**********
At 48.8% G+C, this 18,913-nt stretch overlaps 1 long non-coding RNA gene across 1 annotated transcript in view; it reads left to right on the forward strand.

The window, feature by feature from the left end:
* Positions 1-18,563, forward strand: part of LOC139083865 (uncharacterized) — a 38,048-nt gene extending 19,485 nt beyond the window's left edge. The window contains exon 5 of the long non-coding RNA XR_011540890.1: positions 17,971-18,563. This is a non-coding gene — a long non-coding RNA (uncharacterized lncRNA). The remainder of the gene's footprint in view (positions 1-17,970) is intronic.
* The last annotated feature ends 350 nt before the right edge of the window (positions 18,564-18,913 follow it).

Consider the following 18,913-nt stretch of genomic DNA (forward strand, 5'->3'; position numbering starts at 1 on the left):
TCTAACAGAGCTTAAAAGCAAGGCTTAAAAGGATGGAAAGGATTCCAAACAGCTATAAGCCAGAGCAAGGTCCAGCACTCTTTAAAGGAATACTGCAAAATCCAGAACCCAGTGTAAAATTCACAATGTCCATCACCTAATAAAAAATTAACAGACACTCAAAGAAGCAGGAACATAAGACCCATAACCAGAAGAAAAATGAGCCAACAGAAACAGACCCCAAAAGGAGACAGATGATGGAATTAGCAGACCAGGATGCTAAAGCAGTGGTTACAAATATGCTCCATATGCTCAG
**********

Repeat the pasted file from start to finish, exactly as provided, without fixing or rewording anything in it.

At 48.8% G+C, this 18,913-nt stretch overlaps 1 long non-coding RNA gene across 1 annotated transcript in view; it reads left to right on the forward strand.

The window, feature by feature from the left end:
* Positions 1-18,563, forward strand: part of LOC139083865 (uncharacterized) — a 38,048-nt gene extending 19,485 nt beyond the window's left edge. The window contains exon 5 of the long non-coding RNA XR_011540890.1: positions 17,971-18,563. This is a non-coding gene — a long non-coding RNA (uncharacterized lncRNA). The remainder of the gene's footprint in view (positions 1-17,970) is intronic.
* The last annotated feature ends 350 nt before the right edge of the window (positions 18,564-18,913 follow it).

Consider the following 18,913-nt stretch of genomic DNA (forward strand, 5'->3'; position numbering starts at 1 on the left):
TCTAACAGAGCTTAAAAGCAAGGCTTAAAAGGATGGAAAGGATTCCAAACAGCTATAAGCCAGAGCAAGGTCCAGCACTCTTTAAAGGAATACTGCAAAATCCAGAACCCAGTGTAAAATTCACAATGTCCATCACCTAATAAAAAATTAACAGACACTCAAAGAAGCAGGAACATAAGACCCATAACCAGAAGAAAAATGAGCCAACAGAAACAGACCCCAAAAGGAGACAGATGATGGAATTAGCAGACCAGGATGCTAAAGCAGTGGTTACAAATATGCTCCATATGCTCAG